Germany’s spectacular performance is likely to be matched in 2015, or nearly so; and will remain strong throughout the period due to the offshore segment developing in earnest and significant repowering on land. The UK’s market could stall, but it is hoped that a positive outcome of the next election will see some stability and positive support for the sector going forward. Sweden and France performed well in 2014, and we would expect that to continue. Both Turkey and Poland continue to bring strong numbers to the table, and Turkey in particularly is to become a major market.
The offshore segment seems to be in a much healthier place than it was at this time last year, with more realistic targets and a stronger financial base, as well as a greater diversity of suppliers of the ‘next generation’ of >5MW machines which will be rolled out in earnest over the next few years. On the whole, we expect Europe to continue its march towards its 2020 targets, installing about 70 GW over the next five years.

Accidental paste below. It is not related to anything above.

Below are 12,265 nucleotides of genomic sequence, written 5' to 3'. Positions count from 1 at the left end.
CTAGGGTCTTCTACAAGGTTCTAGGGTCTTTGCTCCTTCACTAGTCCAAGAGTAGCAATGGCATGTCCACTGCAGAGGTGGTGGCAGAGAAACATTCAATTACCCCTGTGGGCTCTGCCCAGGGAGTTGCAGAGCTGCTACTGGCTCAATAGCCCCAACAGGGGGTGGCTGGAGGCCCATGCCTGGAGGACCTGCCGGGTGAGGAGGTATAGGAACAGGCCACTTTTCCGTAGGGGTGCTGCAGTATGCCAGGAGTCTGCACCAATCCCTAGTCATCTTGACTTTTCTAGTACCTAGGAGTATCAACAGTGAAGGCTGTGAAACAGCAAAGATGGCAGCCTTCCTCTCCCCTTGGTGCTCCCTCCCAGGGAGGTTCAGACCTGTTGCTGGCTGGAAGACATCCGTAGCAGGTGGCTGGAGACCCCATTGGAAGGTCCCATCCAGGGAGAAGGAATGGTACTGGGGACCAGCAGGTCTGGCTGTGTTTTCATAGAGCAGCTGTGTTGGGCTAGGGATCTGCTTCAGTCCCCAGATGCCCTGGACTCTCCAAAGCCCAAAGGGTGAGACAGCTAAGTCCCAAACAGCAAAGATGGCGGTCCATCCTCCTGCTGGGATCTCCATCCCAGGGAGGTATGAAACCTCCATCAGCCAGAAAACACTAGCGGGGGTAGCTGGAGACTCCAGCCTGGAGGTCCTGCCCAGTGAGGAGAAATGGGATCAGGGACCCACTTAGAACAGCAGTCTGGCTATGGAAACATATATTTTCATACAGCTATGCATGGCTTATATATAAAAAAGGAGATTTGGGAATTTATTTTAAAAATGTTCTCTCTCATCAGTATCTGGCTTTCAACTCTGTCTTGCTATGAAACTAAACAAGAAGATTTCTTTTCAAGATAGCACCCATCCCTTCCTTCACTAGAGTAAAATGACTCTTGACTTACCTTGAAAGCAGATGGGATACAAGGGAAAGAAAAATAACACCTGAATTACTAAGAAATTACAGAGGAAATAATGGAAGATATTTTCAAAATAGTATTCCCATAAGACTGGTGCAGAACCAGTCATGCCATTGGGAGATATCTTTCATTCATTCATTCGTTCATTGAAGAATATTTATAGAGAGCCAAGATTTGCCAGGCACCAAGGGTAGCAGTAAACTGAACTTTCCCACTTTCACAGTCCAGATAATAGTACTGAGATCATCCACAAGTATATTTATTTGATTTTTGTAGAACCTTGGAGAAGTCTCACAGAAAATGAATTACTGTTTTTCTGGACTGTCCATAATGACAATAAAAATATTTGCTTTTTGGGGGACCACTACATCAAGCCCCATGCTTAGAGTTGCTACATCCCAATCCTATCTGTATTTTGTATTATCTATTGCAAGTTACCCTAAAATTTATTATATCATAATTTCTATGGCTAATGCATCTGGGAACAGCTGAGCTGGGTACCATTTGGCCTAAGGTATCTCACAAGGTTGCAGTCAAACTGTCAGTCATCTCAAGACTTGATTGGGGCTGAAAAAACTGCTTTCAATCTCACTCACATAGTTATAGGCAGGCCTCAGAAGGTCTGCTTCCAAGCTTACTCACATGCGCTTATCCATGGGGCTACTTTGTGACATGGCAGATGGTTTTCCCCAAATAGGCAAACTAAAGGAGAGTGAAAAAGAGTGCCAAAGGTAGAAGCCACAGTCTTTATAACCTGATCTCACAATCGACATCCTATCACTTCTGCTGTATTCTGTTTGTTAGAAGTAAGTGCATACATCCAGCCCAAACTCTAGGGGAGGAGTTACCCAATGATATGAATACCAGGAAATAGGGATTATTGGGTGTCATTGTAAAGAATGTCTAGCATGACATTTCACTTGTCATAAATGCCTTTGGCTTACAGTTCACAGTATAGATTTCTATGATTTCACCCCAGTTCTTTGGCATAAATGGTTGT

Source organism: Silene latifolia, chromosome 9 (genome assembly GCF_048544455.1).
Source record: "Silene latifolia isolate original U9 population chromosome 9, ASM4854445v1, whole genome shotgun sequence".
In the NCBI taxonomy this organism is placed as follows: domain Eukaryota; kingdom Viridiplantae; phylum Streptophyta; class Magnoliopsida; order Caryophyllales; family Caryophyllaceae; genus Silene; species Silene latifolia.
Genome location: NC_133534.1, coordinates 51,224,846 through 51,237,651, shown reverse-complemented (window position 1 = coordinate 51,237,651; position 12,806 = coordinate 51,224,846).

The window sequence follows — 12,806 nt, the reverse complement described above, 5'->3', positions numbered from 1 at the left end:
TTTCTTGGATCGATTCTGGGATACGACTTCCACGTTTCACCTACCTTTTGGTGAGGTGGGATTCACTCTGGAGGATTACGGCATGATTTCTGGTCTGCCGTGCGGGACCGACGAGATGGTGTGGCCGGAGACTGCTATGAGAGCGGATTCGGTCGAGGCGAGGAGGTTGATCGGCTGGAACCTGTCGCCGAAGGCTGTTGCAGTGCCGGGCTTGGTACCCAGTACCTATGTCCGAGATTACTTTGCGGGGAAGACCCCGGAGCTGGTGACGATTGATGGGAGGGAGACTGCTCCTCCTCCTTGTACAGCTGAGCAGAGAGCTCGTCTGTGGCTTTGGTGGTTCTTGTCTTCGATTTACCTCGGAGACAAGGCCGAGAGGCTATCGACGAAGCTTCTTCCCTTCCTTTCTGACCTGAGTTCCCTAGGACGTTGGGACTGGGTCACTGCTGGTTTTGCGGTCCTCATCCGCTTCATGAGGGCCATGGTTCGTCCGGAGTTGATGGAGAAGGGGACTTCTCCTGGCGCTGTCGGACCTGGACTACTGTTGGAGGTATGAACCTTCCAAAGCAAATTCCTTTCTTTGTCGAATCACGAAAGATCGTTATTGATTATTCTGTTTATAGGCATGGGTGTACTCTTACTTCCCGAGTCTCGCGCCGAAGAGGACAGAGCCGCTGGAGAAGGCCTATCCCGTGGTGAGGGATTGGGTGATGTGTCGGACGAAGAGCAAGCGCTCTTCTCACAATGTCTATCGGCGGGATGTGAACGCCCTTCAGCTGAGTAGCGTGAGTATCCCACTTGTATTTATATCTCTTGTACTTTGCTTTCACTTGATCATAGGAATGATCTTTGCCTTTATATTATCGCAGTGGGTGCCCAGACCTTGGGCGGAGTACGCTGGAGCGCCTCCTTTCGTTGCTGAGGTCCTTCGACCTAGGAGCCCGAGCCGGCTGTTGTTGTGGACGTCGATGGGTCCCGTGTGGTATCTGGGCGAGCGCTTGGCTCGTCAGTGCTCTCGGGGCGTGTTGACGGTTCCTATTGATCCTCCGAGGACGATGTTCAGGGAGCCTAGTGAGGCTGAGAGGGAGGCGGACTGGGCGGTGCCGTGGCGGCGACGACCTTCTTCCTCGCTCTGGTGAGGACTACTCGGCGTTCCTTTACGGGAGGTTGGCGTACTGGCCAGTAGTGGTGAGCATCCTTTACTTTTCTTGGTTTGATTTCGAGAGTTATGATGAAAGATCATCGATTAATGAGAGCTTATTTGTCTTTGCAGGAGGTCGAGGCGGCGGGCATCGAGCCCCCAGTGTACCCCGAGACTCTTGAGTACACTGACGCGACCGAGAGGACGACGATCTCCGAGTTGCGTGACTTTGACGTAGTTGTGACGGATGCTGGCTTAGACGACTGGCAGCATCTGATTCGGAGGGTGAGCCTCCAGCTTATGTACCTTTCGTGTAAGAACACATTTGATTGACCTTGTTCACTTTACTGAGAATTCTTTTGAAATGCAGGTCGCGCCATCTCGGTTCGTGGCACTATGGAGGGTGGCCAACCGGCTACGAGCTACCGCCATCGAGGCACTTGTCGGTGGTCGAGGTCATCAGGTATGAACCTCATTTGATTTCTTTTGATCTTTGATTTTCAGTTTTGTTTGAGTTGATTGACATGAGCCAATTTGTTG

The US is always the hardest market to call, and as the dominant market in this region, projections for North America are difficult. With a strong pipeline of projects under construction under the existing incentive arrangements, 2015 and 2016 are likely to be good years. But what happens after that? Despite the fact that close to 80% of existing wind power installations are in Republican congressional districts, it remains the case that energy (and climate) are ideologically charged political issues in Washington, and it’s difficult to see how the current Administration and Congress can work together to come up with much in the short term to fill the looming policy gap.
North of the border in Canada, there is a similar lack of policy clarity after 2016, but the more diverse nature of the market there, dependent on provincial government policies rather than what emanates from Ottawa, means that we could still see support for the sector after 2016, but it’s far from certain. Mexico’s existing legislation sets another de facto target of at least 2 GW/annum going forward, but sorting out the details of the energy reform means that Mexico will have to play ‘catch-up’ to reach these goals, with large market figures projected for 2017 and 2018. Overall, we expect to see about 44 GW installed in the region as a whole in the next five years.